The Czech election
Victory, of a sort
From The Economist print edition
Czech conservatives win the election, but not power
IT WAS the best result ever for a Czech political party. Yet the 35.4% they took in the election last weekend was still not enough to give the free-market, Eurosceptic Civic Democrats more than a sniff of power. For, after a bitter campaign, the outcome was, in effect, a tie. The Civic Democrats and their allies (the Christian Democrats and the Greens) took 100 of the 200 seats in the lower house of parliament. But between them the Social Democrats, led by the outgoing prime minister, Jiri Paroubek, and the Communists also took 100.
We're off to count the votes
The Communists' nostalgic view of one-party rule makes them political pariahs. But there is no obvious coalition that can be formed among the other parties. One idea is a “grand coalition” of Social and Civic Democrats. But both main leaders rule this out.
Mr Paroubek, whose party polled 32.3%, is fuming. He says his defeat was a “putsch” by the Civic Democrats and their allies in the security and intelligence services. On May 29th Jan Kubice, a top crime-fighter, told a parliamentary committee that mafia influence over the government threatened the state's “security, economic and financial stability”. He accused Mr Paroubek and two colleagues of obstructing an investigation into a contract killing.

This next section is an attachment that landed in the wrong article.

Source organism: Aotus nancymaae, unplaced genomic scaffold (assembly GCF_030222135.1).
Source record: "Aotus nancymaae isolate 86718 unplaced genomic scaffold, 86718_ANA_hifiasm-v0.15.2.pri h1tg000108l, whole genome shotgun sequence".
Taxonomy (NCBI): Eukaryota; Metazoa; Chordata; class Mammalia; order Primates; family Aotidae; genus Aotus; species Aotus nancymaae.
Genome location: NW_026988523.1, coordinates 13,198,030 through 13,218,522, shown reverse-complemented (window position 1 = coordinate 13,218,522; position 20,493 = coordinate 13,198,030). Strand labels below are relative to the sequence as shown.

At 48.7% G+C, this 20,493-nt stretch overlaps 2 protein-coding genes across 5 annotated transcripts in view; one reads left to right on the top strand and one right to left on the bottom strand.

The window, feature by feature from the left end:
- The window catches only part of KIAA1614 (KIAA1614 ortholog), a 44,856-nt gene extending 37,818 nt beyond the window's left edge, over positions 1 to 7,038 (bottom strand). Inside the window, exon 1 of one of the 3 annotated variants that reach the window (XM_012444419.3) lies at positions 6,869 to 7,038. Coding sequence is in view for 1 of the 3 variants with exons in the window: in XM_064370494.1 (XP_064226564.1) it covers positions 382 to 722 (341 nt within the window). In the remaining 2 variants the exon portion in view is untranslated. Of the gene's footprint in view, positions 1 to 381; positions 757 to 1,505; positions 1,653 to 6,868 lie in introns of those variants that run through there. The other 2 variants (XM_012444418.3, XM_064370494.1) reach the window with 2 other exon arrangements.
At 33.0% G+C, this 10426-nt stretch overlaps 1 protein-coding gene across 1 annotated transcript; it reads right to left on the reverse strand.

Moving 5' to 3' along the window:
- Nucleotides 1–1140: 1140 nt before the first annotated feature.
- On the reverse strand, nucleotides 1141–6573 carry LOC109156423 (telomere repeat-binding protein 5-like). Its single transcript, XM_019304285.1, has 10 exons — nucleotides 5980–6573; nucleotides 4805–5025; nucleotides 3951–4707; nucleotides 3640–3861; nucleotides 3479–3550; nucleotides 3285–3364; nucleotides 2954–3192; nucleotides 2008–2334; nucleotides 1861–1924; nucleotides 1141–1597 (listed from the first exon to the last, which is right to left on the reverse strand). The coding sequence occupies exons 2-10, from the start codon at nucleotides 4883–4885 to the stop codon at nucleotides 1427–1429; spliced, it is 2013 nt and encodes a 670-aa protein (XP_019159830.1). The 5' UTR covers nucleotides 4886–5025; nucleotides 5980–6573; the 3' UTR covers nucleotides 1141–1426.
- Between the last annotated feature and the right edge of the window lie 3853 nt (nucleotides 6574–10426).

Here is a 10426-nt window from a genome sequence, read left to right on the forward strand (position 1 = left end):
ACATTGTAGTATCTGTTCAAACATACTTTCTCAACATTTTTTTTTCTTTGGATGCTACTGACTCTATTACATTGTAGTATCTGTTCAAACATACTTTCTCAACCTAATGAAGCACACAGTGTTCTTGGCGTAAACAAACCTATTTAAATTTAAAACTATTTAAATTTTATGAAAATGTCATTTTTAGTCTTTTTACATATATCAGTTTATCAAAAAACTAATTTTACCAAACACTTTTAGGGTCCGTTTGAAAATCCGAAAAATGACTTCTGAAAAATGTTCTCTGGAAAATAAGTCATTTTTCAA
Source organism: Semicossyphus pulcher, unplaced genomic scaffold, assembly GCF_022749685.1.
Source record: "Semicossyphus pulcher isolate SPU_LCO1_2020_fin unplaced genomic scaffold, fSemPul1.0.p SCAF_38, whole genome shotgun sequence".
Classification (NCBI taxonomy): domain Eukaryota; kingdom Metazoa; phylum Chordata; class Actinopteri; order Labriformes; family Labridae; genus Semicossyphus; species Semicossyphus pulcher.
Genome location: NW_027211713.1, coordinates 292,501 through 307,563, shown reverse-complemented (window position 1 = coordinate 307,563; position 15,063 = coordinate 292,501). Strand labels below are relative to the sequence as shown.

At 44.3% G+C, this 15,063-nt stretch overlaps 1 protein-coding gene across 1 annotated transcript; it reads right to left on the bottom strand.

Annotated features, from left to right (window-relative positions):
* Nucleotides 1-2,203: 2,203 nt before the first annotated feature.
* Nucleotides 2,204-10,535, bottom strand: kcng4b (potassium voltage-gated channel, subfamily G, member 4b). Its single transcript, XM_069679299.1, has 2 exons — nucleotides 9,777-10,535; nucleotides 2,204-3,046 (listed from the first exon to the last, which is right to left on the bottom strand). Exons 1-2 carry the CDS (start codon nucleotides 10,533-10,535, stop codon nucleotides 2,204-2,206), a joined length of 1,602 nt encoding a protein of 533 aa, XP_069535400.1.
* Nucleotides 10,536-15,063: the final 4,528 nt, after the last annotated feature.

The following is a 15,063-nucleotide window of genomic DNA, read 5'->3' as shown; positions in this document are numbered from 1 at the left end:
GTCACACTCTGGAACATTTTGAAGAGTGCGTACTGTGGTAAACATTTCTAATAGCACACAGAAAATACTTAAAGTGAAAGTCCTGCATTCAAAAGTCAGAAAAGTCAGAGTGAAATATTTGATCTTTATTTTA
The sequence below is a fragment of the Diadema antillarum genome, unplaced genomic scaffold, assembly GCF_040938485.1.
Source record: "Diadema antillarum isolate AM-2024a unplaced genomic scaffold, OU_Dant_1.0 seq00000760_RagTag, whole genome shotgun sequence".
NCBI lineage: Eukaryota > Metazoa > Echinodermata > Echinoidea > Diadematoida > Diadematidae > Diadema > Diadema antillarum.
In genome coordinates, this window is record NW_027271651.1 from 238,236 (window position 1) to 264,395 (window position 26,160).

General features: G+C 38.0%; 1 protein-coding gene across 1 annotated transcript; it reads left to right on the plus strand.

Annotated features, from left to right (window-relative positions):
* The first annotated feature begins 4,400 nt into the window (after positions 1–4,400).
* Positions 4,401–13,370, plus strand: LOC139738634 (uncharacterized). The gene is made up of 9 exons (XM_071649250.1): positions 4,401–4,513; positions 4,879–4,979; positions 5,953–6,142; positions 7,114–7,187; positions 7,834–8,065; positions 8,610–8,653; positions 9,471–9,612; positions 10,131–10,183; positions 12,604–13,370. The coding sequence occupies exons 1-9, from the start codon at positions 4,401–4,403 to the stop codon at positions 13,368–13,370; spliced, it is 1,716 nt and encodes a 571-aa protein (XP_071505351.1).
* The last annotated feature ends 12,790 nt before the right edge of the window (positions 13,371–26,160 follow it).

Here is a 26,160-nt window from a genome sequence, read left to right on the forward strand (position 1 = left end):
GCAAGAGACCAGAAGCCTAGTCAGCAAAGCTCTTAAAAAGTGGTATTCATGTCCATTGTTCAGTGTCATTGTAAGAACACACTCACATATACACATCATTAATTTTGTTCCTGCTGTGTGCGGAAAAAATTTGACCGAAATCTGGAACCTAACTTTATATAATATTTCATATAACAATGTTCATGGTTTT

Mr Paroubek denied this, and said later that the report had also wrongly accused him of child molestation. He wants a government of non-party experts. But the Civic Democrats' leader, Mirek Topolanek, is still hoping to cobble together a majority, perhaps by winning over some Social Democrats, or persuading the party not to oppose him outright. One deputy claimed this week that he had been offered a 5m koruna ($230,000) bribe to switch sides.
The new parliament will probably meet later this month, after which Mr Topolanek has 30 days to win a confidence vote. As it happens, President Vaclav Klaus is a Civic Democrat and arch-Eurosceptic, but he also dislikes Mr Topolanek. If three putative governments fail to win a confidence vote, Mr Klaus will dissolve parliament again.
Thus at least three months of bickering and instability are likely. That may jolt confidence in the Czech economy, which has been growing strongly. With the flat tax, privatisation and lean government promised by Mr Topolanek's party, the economy could do better still. But radical reform now looks unlikely. The only comfort for Czechs is that all other central European countries have wobbly governments too—and yet they are muddling along quite nicely.